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4.8 Enum Design

Enums are a special kind of value type. There are two kinds of enums: simple enums and flag enums.

Simple enums represent small, closed sets of choices. A common example of the simple enum is a set of colors. For example,

public enum Color {
  Red,
  Green,
  Blue,
   
}

Flag enums are designed to support bitwise operations on the enum values. A common example of the flags enum is a list of options. For example,

[Flags]
public enum AttributeTargets {
  Assembly  = 0x0001,
  Module   = 0x0002,
  Cass    = 0x0004,
  Struct   = 0x0008,
   
} 

Historically, many APIs (e.g., Win32 APIs) represented sets of values using integer constants. Enums make such sets more strongly typed, and thus improve compile-time error checking, usability, and readability. For example, use of enums allows development tools to know the possible choices for a property or a parameter.

  • The underlying type needs to be different than Int32 for easier interoperability with unmanaged code expecting different size enums.
  • A smaller underlying type would result in substantial savings in space. If you expect for enum to be used mainly as an argument for flow of control, the size makes little difference. The size savings might be significant if:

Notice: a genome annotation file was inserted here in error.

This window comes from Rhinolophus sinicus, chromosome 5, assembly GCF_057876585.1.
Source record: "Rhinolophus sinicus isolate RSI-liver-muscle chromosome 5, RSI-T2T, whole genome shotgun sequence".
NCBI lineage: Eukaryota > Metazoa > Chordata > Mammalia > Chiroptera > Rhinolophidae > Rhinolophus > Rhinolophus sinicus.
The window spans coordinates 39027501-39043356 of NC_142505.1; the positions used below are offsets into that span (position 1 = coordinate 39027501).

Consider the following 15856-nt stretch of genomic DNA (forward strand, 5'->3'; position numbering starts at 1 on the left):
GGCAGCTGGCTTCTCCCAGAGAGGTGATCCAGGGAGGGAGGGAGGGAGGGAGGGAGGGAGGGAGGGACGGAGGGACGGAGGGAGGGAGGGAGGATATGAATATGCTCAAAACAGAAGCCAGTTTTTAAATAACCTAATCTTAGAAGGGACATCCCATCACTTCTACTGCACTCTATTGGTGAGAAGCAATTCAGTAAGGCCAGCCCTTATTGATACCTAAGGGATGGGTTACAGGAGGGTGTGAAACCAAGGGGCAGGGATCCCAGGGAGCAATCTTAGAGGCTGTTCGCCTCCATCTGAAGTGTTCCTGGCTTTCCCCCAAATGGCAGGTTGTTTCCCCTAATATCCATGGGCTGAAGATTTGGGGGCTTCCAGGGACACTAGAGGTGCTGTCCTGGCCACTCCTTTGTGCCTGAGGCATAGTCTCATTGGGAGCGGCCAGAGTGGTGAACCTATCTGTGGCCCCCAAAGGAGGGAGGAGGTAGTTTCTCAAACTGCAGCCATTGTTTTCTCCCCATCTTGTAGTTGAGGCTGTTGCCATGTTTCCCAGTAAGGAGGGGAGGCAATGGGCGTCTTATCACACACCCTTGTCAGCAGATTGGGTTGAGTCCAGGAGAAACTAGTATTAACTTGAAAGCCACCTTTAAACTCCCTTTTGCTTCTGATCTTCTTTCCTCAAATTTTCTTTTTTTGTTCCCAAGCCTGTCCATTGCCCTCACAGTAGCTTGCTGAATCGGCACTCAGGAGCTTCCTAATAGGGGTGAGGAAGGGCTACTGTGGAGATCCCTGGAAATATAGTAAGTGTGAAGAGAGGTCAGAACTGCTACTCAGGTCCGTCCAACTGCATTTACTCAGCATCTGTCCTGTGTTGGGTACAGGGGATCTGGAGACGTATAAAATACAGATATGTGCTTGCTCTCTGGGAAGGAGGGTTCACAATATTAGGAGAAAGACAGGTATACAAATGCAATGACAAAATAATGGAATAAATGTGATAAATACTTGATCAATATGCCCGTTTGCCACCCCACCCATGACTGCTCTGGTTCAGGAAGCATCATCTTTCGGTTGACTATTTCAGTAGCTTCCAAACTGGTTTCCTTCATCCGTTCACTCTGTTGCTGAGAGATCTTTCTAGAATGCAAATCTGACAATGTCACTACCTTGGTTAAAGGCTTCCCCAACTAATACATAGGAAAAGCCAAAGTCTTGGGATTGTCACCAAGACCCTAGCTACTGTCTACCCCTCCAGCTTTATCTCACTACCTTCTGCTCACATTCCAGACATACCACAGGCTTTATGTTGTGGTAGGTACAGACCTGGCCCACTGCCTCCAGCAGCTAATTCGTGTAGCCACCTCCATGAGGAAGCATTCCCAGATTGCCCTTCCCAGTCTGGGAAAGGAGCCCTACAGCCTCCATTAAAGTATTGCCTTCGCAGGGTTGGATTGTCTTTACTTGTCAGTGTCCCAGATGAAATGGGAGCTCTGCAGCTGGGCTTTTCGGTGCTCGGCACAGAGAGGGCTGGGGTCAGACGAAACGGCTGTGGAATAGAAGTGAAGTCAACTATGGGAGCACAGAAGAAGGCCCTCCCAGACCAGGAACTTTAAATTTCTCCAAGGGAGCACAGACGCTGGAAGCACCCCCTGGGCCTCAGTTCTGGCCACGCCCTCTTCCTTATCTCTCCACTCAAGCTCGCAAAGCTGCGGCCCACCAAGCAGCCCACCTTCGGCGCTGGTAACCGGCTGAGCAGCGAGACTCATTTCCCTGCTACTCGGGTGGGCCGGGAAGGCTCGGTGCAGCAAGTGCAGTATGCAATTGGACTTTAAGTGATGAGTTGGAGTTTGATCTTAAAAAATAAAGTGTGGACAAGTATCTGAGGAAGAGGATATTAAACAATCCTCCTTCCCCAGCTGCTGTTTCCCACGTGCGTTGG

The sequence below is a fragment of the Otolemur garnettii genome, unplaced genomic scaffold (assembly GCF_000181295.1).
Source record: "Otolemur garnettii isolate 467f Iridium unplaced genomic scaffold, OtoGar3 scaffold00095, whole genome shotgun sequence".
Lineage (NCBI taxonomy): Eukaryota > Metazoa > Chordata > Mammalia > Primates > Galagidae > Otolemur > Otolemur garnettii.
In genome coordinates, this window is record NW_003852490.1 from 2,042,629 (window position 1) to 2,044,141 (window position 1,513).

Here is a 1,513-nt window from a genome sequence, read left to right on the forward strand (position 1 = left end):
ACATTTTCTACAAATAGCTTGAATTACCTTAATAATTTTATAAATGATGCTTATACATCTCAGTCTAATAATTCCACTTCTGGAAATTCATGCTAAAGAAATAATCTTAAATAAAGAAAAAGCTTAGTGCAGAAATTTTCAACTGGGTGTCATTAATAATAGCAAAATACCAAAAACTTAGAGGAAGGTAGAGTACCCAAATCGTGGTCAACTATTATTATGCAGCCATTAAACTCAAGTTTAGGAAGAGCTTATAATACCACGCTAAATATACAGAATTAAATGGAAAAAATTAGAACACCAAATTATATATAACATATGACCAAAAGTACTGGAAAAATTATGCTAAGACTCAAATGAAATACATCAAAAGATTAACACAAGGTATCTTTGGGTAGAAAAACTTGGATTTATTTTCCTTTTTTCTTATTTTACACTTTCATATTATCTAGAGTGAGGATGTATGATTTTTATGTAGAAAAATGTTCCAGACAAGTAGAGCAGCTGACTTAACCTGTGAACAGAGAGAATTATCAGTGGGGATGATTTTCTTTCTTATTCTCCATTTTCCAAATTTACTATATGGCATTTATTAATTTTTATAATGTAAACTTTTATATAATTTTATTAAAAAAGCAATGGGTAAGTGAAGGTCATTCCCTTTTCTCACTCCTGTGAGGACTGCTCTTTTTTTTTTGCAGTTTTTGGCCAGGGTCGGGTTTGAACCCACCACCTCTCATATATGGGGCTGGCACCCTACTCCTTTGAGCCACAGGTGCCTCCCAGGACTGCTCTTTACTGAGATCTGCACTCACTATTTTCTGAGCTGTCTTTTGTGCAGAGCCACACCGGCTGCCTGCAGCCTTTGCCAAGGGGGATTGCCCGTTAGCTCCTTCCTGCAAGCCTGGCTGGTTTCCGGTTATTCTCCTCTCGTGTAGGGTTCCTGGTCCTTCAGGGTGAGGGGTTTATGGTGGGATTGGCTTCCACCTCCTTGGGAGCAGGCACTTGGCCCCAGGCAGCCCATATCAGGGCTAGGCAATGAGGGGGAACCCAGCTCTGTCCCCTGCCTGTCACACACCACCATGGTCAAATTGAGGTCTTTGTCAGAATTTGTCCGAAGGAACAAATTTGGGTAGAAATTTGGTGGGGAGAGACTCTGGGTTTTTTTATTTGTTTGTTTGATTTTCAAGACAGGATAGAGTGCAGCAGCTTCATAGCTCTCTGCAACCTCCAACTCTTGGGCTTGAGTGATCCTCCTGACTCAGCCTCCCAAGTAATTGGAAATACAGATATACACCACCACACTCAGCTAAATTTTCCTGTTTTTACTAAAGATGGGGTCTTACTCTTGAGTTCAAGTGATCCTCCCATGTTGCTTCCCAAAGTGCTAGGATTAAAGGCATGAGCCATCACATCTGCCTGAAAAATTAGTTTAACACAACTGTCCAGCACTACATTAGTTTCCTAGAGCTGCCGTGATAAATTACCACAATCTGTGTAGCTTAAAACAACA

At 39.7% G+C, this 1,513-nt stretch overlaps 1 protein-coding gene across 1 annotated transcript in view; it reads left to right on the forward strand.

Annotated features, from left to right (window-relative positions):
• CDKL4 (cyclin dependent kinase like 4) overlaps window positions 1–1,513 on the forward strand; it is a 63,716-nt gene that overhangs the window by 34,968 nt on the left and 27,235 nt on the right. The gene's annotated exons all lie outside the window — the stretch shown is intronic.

• You expect the enum to be used as a field in a very frequently instantiated structure or class.
  • You expect users to create large arrays or collections of the enum instances.
  • You expect a large number of instances of the enum to be serialized.

For in-memory usage, be aware that managed objects are always DWORD aligned so you effectively need multiple enums or other small structures in an instance to pack a smaller enum with to make a difference, as the total instance size is always going to be rounded up to a DWORD.

4.8.1 Designing Flag Enums

4.8.2 Adding Values to Enums

It is very common to discover that you need to add values to an enum after you have already shipped it. There is a potential application compatibility problem when the newly added value is returned from an existing API, because poorly written applications might not handle the new value correctly. Documentation, samples, and FxCop rules encourage application developers to write robust code that can help applications deal with unexpected values. Therefore, it is generally acceptable to add values to enums, but as with most guidelines there might be exceptions to the rule based on the specifics of the framework.

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